Thursday 12 September 2013


Hurrah! My grandson Damian's quilt is finished. Even though I've been quilting all year, this is the first quilt I've finished this year. Working full-time certainly limits the amount of time I have to quilt, though I have quite a few other projects on the go as well. 
I'm not quite sure how other quilters take really good quilt pictures. If you take the picture with the quilt lying down, you end up with an angular view of the quilt. But where is there to hang a quilt to get a decent picture? I do have one of those umbrella-style clotheslines, but it's not installed yet and I don't know if the lines are high enough to keep the quilt off the ground. In order to get this picture, I took the quilt to work and got a couple of colleagues to hold it up. Not perfect, but it was the best way I could think of to get a good overall view. 
The pattern is the Triple Irish Chain. When I first decided to make Damian a John Deere quilt, I wasn't sure what pattern I would use. I just started collecting John Deere fabric. Once I started looking over the fabric, I realized that something with a lot of small and/or triangular pieces was not going to work if I wanted to avoid chopping up all of the farm equipment, slogans and logos. Short of fussy cutting the whole quilt, I knew I couldn't keep all of them whole, but I wanted at least some of them to be. So I chose the Triple Irish Chain with a 3-inch square as the basic unit. Since this is a 7-patch with two complementary blocks, that made for very large 21" blocks.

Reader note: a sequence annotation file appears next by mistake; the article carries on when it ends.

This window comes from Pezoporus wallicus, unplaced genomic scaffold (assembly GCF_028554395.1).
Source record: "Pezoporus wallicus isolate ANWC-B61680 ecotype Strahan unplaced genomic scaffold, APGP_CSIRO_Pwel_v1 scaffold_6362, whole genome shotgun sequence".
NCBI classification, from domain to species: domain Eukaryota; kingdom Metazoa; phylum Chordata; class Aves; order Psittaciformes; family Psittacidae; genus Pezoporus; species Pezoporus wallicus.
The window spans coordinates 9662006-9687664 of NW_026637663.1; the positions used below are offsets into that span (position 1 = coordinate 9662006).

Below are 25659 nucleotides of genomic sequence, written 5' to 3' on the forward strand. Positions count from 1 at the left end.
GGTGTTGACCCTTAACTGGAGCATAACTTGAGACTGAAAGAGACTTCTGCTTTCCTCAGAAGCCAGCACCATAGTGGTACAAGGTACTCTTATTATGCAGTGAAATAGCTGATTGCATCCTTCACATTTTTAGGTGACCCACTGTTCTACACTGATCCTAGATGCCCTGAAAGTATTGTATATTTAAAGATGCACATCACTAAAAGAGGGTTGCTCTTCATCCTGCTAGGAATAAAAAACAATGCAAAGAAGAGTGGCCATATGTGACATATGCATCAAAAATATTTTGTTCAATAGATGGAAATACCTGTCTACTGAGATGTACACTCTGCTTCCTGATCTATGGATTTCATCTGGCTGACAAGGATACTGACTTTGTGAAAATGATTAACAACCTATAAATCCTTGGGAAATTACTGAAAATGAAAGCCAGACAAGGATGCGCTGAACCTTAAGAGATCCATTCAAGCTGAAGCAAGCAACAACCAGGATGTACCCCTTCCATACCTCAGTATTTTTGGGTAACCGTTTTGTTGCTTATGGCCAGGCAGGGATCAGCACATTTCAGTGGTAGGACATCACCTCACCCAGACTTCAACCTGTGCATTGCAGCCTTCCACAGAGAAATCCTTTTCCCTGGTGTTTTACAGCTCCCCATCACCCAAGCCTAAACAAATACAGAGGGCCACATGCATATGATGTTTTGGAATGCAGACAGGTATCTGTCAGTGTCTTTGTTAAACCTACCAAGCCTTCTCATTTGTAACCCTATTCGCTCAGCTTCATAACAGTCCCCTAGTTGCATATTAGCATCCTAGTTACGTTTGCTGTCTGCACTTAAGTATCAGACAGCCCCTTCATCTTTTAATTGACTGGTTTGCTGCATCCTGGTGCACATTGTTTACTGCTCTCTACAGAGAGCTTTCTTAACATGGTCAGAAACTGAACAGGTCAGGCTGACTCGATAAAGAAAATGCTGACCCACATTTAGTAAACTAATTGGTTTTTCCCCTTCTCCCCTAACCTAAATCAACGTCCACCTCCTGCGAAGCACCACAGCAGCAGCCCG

Block A
Block B
These are the two basic block units. 
It's a pattern that would have lent itself well to strip piecing.
Unfortunately, some of the fabric was in fat quarters and some was full width and that did not work very well with strip piecing. It did create some frustration and some misaligned squares. 
Another quilter had posted about increasing accuracy by pressing the seams open instead of to one side. I did some research and decided to give it a try. And decided I wasn't too impressed with this method in quilt making. Because there are no knots or backstitching at the ends of the seams, if you press the seams open, it's very easy for the seam to start separating. So, I don't think I'll be using that method again. 
I finally managed to get the quilt top done and it was around this time that I realized I had calculated the backing without the added border on the quilt top... Not enough backing fabric. What to do? The local quilt shops did not sell John Deere fabric and I really did not have time to run to every fabric store in Edmonton to see if I could match the fabric. Nor did I want to wait to order more online. I could have bought a whole new JD fabric for the backing, but I really liked the one I had chosen. I finally decided on a more creative approach to resolve the issue.
After sewing the two main pieces of fabric together vertically, I then split it horizontally and added the green solid to which I had appliqued my grandson's name in some of the JD fabric from the quilt top. I'm quite pleased with the result. I'll talk about the bottom green square shortly.
Next there was the issue of where and how to pin baste the quilt. I asked one of our casual nurses, who also quilts, how she did it. She said that she had actually brought a quilt into work and used the big tables in our largest meeting room. So, one Sunday I packed up my supplies and that's what I did. No pictures as I forgot to take my camera along.